It’s also nonsense to assume you someone is or isn’t gay because he accepts or declines to give his phone number to a total stranger.
    As for the African homophobe: If California is a “disaster,” then why did you choose to leave that $h;thole you came from. The door is wide open, so please leave. There are millions of others who love California.

  15. sugarrhill says

    I love that the only person to utter the word FAGGOT gets no mention, but the trolls naturally focus all their attention on the African man, that though spouted religious crap remained civil.

  16. Sean Maloney says

    Ironic that the homophobe is confined to a wheelchair. Hey, bud, my gay tax dollars are going to support your ignorant fat butt. Now, walk! #itsamiracle!

  17. GARY says

    Before the internet, you absolutely had to ask for someone’s number. There were times when I was certain I’d get the digits. Others, well, not so sure.

  18. Bobby says

    I appreciate the attempt but this makes gay guys out to be predatory and that all it takes is to be gay to go on a date with someone. Every time he got a “no”, his reaction was, “Oh, you don’t go that way” when it should have been, “Why not?” regardless of their sexual orientation. There are LOTS of gay guys I would not date and it would not be because “I don’t go that way” because I do.

  19. JMC says

    For those of you who are rubbed the wrong way by this, know this guy has a TON of YouTube videos where he awkwardly picks up women under different ridiculous situations, like with a (fake) visible boner. Awkward pickups are just his schtick.

  20. Reality says

    I think it shows something interesting… a guy going up to a girl would never be called a derogatory term or told they were going to hell … this is how far we still have to go. just by asking for a phone number you put yourself at risk.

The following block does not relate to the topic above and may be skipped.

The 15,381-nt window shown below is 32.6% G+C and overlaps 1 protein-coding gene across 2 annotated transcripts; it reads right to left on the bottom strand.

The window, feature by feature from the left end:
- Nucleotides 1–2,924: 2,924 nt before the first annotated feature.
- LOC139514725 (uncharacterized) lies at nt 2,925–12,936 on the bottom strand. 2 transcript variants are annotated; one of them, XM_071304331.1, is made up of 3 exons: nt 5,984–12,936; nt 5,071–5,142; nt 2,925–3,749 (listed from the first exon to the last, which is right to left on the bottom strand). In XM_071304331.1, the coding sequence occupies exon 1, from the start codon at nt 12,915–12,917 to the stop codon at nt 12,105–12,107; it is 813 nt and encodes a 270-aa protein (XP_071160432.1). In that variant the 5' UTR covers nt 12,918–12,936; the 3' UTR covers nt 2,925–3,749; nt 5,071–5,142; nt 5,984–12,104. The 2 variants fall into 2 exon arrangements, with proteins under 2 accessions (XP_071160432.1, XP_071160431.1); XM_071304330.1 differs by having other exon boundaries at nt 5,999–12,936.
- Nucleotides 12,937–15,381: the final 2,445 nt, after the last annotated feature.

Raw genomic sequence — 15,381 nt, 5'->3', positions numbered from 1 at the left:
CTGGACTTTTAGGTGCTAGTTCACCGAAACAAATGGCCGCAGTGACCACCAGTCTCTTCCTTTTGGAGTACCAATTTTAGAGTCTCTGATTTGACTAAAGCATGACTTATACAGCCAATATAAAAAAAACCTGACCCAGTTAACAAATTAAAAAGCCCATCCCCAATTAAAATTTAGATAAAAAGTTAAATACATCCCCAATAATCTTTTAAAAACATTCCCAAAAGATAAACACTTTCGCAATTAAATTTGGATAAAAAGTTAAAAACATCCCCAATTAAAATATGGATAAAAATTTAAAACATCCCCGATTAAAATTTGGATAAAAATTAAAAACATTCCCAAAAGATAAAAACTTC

21. Paul R says

    Yeah, this is hardly representative of most of the country. Also, she’s a lot more attractive than he is and, even in this stilted setup, is more comfortable. He either doesn’t know how to ask people out (if this can be considered asking someone out) or isn’t comfortable with the gay angle.

    Also, almost everyone she asks is part of her demographic in terms of age and race. That helps explain her high success rate: people are more comfortable around and likely to date people with whom they share superficial characteristics. (Also, women are less threatening than men.) And when she failed, she usually waited for the other woman to explain why.

    He, on the other hand, seemed interested only in shock value, and asked a lot of older people, black guys, and guys with friends, wives, girlfriends, and/or kids nearby. So he knew he was wasting his time and came off as a lech, lunatic, or desperate buffoon. (Note: I’m obviously not suggesting that black and white guys don’t date, but it’s still a different dynamic.)

    It was mildly interesting from a sociological perspective, but it proved/taught nothing. I doubt it would have been any more informative if he’d gone after white guys his age, but at least it would have been more comparable.

    For what it’s worth, I’ve never asked anyone for their phone number immediately after meeting them, and I’ve never given anyone mine in that situation. I doubt (or at least hope!) those women would have given out their numbers so readily to a male stranger.